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Este trabalho pretende analisar a import??ncia da prote????o dos ecossistemas nacionais como conditio sine qua non para a conserva????o da diversidade biol??gica nacional. Da an??lise te??rica do tema, partindo-se dos conceitos legais conferidos a sua nomenclatura-chave (diversidade biol??gica, ecossistemas e conserva????o), chega-se a uma abordagem da legisla????o ambiental brasileira, com destaque ao C??digo Florestal, no intuito de verificar a efic??cia da norma jur??dica dentro deste processo. Ser?? a legisla????o capaz de proteger os ecossistemas e, assim, garantir a conserva????o da diversidade biol??gica no Brasil? Diante da amplitude do assunto e da riqueza dos biomas nacionais (florestas ??? Mata Atl??ntica e Amaz??nia ???, cerrado, caatinga, etc), o tema ser?? enfocado sob o ponto de vista da conserva????o das florestas nacionais, contrapondo as suas necessidades ?? prote????o que lhes dispensa a legisla????o nacional, notadamente o C??digo Florestal (Lei n 4.771, de 15 de setembro de 1995).; This work intends to analyze the importance of the protection to national ecosystems as conditio sine qua non for the conservation of the national biological diversity. Of the theoretical analysis of the subject, starting of the legal concepts conferred its nomenclature-key (biological diversity...

‣ Mainstreaming Biodiversity in Production Landscapes

Petersen, Caroline; Huntley, Brian
Fonte: Washington, DC : Global Environment Facility Publicador: Washington, DC : Global Environment Facility
Português
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This volume contributes to broadening the understanding and application of the concept of mainstreaming biodiversity. It captures the inputs to, and findings of an international workshop held in Cape Town, South Africa, in September 2004 on Mainstreaming Biodiversity in Production Landscapes and Sectors. The aims of the workshop were to: determine an operational definition of the concept of mainstreaming biodiversity in production landscapes and sectors; demonstrate the role of mainstreaming in advancing Convention on Biological Diversity (CBD) goals and Strategic Priority of the Global Environment Facility (GEF) work program; explore the scale at which mainstreaming can most effectively be implemented; critique successes and failures in achieving mainstreaming outcomes to date; and, brainstorm on modified or new approaches and tools. These aims are addressed in the first paper in this volume, which explores what is meant by "mainstreaming biodiversity," while the new approaches and tools-the products of the workshop-are outlined in the final paper...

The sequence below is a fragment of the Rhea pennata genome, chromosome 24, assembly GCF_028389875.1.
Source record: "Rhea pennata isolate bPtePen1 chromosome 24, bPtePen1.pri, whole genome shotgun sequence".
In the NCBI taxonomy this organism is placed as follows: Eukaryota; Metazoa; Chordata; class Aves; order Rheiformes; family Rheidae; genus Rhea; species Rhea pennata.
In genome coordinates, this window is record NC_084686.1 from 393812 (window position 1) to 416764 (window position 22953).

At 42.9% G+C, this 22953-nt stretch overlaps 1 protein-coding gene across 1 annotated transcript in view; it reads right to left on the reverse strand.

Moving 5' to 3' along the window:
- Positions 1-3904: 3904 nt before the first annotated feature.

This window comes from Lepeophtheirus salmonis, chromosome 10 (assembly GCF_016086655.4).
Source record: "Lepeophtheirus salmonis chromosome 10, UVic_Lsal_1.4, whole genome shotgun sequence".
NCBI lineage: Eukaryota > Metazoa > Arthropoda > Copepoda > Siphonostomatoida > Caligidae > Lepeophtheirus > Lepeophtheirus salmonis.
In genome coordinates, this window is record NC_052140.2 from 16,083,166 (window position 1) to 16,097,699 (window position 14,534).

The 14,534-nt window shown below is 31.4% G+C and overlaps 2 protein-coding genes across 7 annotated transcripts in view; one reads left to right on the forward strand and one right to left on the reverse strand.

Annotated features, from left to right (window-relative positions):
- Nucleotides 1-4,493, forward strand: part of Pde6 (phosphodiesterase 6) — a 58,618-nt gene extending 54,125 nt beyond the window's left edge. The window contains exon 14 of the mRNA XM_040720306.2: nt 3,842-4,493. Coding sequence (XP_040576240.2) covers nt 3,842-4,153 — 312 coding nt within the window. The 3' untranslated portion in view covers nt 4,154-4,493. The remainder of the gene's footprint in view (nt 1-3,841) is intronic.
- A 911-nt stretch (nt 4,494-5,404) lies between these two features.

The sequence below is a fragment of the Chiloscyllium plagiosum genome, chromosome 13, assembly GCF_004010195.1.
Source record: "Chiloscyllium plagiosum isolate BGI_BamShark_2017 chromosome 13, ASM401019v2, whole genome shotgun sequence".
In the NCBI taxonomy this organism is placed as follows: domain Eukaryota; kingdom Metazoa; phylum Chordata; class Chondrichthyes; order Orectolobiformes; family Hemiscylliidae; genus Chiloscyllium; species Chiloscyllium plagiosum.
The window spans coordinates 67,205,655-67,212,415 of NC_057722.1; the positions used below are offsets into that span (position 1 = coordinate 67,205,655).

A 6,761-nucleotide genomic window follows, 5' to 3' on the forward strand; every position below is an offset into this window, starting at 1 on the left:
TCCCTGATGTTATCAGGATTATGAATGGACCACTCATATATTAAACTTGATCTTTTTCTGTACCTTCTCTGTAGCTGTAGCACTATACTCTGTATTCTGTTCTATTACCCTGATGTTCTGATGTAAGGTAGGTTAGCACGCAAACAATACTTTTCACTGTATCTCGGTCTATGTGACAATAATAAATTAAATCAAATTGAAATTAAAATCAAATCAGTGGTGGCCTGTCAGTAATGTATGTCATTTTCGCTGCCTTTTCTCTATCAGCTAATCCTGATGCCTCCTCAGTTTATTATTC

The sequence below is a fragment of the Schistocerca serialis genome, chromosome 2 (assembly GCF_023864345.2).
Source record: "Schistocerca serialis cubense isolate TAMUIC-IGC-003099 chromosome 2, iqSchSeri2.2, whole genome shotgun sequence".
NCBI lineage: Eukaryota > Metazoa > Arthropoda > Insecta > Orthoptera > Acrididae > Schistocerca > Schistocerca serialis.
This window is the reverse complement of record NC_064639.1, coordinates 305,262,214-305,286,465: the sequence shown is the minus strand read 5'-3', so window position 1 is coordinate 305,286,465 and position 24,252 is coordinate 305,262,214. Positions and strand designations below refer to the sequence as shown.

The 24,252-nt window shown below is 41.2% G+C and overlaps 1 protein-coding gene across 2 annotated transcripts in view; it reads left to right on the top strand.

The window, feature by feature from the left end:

‣ Biodiversity and Health Symposium Conclusions and Recommendations

World Bank
Fonte: Washington, DC Publicador: Washington, DC
Português
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The paper reported that to increase the effectiveness of healthcare as well as to alleviate poverty in the poorest parts of the world, the symposium participants recommended urgent attention to three principles: 1. Success will only be achieved if both biological diversity and cultural diversity are conserved.; 2. Leadership must come from indigenous peoples/(local communities) in the use of traditional knowledge for broader health benefits; 3. International cooperation and partnerships are necessary to ensure safety and quality of traditional phytomedicines.

‣ The GEF-6 Biodiversity Strategy

Global Environment Facility
Fonte: World Bank Group, Washington, DC Publicador: World Bank Group, Washington, DC
Português
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The Convention on Biological Diversity (CBD) defines biodiversity as the variability among living organisms from all sources including, inter alia, terrestrial, marine and other aquatic ecosystems and the ecological complexes of which they are part; this includes diversity within species, between species, and of ecosystems. The Millennium Ecosystem Assessment and TEEB (The Economics of Ecosystems and Biodiversity) demonstrated that biodiversity underpins ecosystem goods and services that are required for the survival of human societies and for the future of all life on the planet. In addition, biodiversity generates considerable economic value through the provision of goods such as food, water, and materials, and services such as climate regulation, pollination, disaster protection, and nutrient cycling. Governments, civil society organizations, the private sector, indigenous people and local communities, and others have made some progress in sustainably managing biodiversity and ecosystems at local and national levels...

‣ A molecular genetic appraisal of biodiversity and conservation units in freshwater fishes from southern Australia.

Hammer, Michael P.
Fonte: Universidade de Adelaide Publicador: Universidade de Adelaide
Tipo: Tese de Doutorado
Publicado em //2008 Português